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  • Reverend James Squire

Racism And The Chain

Updated: Feb 8, 2021

As my oldest son put it on an occasion. “My dad has run when he is well and when he is sick. He runs when it is bad weather or good weather including when it is too hot or too cold.”

That is true. Everybody is paying a price. Is It worth it? For me, I love to run. If you read my book, “The Times Of My Life”, it would be clear why running is something that is important to me. Over the years I have injured many body parts from the top of my head to my feet.

I have a terrific physical therapist, Michael Quintans, who has helped me recover after two spine surgeries and two total knee replacement and other running challenges. I saw him recently, and I was reminded of something that is a truth in physical therapy. The injury is often not where the pain is, but it is the pain that drives people into his practice. He talks about the chain. If you think you have injured your hamstring, it may be based in the lower back and not the hamstring. You have to find the source of the pain and work from there.

I think this is true for racism and the current protests. We see the pain that has led to the marches. It is important that we go down the chain to identify those parts that have led us to this moment. It starts with the evil of slavery and blends into a myriad of causes such as overt situations of inequality such as funding for urban schools, being in the back of the bus, bathrooms for colored and ones for white, and the various micro aggressions where black people feel the burden for speaking not only for themselves but their race. There are so many examples that I wouldn’t know where to end.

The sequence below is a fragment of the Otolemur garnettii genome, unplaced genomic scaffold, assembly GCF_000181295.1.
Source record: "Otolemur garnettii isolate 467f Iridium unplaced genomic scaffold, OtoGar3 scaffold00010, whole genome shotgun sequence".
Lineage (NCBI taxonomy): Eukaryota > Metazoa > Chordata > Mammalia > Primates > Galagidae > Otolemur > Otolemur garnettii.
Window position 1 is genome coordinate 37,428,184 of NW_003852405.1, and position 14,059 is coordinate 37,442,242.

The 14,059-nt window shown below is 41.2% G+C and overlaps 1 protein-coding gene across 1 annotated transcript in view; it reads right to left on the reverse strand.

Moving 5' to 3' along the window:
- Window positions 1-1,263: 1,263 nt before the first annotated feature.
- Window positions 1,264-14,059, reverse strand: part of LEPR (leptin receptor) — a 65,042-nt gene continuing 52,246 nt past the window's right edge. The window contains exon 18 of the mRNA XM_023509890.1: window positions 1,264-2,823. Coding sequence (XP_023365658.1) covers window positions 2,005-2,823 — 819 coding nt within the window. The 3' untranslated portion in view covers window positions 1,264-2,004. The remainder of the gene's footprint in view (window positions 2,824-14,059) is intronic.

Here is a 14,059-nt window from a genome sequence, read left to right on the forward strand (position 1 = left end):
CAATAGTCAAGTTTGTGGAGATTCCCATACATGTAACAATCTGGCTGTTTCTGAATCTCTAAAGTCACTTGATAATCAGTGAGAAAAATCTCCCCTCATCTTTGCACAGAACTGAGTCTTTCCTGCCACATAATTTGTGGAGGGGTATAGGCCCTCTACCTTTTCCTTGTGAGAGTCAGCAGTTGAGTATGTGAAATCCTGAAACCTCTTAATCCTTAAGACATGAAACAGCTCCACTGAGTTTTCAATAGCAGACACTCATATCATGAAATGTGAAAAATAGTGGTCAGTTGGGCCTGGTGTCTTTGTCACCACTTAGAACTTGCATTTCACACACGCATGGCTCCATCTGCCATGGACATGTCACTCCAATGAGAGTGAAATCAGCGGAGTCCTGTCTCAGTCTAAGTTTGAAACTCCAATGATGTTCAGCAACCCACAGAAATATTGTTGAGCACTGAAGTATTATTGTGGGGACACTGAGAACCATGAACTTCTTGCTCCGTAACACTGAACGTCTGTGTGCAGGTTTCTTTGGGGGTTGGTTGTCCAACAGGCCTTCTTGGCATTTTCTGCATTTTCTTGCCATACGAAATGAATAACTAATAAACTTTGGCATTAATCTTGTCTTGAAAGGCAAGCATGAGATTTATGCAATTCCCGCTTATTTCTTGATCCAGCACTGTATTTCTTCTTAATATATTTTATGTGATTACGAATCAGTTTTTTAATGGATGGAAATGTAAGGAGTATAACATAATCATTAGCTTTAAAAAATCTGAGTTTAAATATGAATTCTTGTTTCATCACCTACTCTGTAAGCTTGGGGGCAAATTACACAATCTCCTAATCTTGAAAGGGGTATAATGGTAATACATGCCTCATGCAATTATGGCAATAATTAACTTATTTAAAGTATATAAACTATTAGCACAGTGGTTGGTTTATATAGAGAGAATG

Although less than.01% of our genetic material determines skin color, the color of one’s skin has been 99% plus painful for people with black skin. Although it is difficult for white people to acknowledge this truth, as we move up and down the chain, let us listen to our black brothers and sisters’ stories of what it is like to be them. Those of us who have good intentions need to be reminded that “the way to Hell is paved with good intentions” or a phrase in diversity work referred to as the “eye of the beholder”. It doesn’t matter what we intend. What is important is how it is received.

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